In honor of the wonderful story of The Present, Abraham and Isaac, I want to share a great piece from the curriculum of the Jesus Storybook Bible Curriculum: notes based on material from Timothy Keller for teachers of this story.  This is taken directly from the curriculum.  I think you will find it helpful as you teach children, adults, and yourself.  And be sure to visit www.jesusstorybookbible.com for samples, review lessons, and more.

 

Some readers will have understandable objections to this story, especially as it is often interpreted.  Some people have interpreted this story as: “God called Abraham to murder his son, and Abraham showed his faith and submission by getting ready to do it. So we should do whatever God calls us to do.” But this is to misunderstand the meaning of the firstborn son in Jewish thought and symbolism. God over and over again told the Hebrews that because of their sinfulness, the lives of their firstborn are automatically forfeit. The only way to change this was for the firstborn to somehow be redeemed with sacrifice or ransomed with payment.

When God said that the firstborn child’s life belonged to him unless ransomed, he was saying in the most vivid way possible that every family on earth owes a debt to eternal justice — the debt of sin. The firstborn was, in traditional cultures, the bearer of all the family’s hopes for a prosperous future. That is why God’s call to Abraham to sacrifice his son was enormously painful; it appeared that he was abandoning his promises to Abraham. But the charge was not incomprehensible. God was not asking him to murder his son. He was calling in Abraham’s debt.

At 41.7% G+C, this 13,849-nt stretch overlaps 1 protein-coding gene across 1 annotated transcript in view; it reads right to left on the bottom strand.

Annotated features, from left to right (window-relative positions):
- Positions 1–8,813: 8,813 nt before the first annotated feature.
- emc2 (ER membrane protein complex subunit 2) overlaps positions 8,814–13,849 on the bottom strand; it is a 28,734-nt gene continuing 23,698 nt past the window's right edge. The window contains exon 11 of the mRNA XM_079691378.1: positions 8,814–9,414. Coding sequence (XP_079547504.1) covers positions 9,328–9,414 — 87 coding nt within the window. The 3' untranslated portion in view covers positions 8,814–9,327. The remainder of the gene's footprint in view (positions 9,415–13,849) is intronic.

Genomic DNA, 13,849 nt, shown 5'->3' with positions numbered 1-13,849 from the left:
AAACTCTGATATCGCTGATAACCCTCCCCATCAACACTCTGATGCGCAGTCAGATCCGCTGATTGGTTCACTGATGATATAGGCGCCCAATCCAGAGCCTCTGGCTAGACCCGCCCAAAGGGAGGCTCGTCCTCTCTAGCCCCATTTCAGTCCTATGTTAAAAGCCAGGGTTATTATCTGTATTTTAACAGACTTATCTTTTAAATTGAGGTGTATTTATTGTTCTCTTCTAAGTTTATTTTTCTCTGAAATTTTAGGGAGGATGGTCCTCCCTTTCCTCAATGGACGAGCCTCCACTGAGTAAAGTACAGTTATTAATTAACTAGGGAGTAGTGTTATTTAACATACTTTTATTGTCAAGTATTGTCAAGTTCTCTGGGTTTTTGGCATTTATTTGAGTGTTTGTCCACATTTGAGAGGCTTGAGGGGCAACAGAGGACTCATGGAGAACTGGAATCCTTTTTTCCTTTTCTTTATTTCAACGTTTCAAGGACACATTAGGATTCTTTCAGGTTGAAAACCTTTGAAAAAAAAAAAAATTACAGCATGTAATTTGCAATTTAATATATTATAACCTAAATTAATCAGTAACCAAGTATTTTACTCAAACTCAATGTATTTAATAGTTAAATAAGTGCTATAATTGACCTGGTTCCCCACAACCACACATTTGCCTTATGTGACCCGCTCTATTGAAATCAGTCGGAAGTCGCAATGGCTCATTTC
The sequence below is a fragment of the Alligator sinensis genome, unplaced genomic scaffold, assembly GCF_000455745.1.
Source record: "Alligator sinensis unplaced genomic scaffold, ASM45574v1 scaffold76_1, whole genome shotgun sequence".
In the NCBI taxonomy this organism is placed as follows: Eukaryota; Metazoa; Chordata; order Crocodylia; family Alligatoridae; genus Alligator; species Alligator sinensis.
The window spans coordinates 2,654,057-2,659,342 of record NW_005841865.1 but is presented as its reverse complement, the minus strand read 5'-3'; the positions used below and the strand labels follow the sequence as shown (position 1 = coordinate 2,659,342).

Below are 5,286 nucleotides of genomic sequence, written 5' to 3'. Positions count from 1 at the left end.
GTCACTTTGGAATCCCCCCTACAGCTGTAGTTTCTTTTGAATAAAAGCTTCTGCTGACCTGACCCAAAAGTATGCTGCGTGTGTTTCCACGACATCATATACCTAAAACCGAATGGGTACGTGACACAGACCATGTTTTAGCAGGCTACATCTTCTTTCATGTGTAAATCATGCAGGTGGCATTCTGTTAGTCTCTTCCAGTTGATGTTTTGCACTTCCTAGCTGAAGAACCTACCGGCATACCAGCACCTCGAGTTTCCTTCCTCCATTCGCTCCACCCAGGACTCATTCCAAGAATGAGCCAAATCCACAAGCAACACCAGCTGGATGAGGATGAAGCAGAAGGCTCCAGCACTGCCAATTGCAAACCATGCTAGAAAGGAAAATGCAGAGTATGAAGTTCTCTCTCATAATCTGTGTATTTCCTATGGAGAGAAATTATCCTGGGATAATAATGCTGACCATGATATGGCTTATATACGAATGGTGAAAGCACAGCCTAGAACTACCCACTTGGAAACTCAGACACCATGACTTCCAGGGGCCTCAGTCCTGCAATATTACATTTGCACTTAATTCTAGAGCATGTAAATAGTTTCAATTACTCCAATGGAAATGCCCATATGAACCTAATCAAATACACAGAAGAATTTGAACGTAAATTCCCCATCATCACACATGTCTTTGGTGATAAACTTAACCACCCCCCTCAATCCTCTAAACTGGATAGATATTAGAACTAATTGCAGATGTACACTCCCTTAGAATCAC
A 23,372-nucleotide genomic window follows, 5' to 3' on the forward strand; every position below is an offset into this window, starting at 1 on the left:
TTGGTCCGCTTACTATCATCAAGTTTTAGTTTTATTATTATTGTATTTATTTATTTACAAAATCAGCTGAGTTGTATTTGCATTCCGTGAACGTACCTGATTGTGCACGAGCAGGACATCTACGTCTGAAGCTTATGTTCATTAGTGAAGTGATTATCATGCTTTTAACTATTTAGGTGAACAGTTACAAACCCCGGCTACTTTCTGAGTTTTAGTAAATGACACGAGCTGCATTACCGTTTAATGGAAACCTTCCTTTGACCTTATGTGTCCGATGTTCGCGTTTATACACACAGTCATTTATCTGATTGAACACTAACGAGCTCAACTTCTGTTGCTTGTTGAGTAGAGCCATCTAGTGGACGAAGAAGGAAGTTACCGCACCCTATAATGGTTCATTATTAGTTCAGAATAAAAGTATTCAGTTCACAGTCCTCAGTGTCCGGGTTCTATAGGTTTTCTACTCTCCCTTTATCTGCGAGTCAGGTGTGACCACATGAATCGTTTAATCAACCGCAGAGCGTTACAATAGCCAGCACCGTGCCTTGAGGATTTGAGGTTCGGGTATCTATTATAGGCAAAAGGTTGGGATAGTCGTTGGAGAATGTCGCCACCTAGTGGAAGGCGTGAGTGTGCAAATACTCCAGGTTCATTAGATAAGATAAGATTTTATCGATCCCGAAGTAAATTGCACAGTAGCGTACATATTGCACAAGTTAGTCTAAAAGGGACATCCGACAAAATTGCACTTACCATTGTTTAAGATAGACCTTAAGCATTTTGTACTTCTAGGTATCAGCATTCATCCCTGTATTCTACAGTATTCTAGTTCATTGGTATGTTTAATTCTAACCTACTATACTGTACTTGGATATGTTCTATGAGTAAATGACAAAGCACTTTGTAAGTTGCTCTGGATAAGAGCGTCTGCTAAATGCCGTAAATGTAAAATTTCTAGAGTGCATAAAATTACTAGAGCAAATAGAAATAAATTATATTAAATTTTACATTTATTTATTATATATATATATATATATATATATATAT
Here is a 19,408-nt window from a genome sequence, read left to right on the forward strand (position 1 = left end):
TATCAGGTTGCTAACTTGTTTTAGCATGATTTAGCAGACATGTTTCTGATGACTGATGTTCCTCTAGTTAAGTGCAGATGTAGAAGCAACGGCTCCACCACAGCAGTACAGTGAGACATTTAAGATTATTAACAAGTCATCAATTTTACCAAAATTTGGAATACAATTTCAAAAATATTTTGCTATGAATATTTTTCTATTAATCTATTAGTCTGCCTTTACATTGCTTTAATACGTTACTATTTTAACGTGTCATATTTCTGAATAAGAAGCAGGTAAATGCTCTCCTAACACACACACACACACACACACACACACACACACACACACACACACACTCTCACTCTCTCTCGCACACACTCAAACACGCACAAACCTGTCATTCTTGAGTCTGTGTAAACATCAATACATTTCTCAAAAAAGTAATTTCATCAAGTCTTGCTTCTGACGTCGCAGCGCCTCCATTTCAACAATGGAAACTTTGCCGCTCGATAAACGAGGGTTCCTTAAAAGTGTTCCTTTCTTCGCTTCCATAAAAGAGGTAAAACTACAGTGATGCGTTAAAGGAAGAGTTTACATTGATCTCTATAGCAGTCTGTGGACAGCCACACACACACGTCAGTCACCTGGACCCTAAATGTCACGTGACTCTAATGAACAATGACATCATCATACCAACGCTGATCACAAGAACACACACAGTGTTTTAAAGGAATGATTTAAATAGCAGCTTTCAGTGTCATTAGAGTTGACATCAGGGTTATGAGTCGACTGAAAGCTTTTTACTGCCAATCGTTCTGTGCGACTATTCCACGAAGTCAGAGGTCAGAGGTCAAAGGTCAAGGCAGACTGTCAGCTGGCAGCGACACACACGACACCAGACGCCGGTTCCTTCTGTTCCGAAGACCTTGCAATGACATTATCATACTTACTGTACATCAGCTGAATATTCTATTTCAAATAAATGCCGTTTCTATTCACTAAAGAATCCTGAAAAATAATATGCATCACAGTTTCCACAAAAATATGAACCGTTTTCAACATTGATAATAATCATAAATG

It is hard not to notice the resonance of this call to Abraham with all the others, especially the first one in Genesis 12. Then and now he was called to “go,” leaving all his security, comfort, and everything his heart rested in. Then and now he was called to make his heart’s dearest objects into an “offering” to God. In Genesis 12, those things were more general. He was giving up his friends, most of his family, life in a civilized, safe place. These are major sacrifices. God was asking Abraham to trust in God’s promise as his security and significance, not these other things. That is what God is doing again
now, as Abraham is called to offer up Isaac, the dearest thing in his life.

In every case, God is saying, “Don’t look to anything but me. Make me your ultimate security, worth, and hope. Don’t trust in anything but me. Don’t rest your heart in anything more than me for your significance and acceptability.”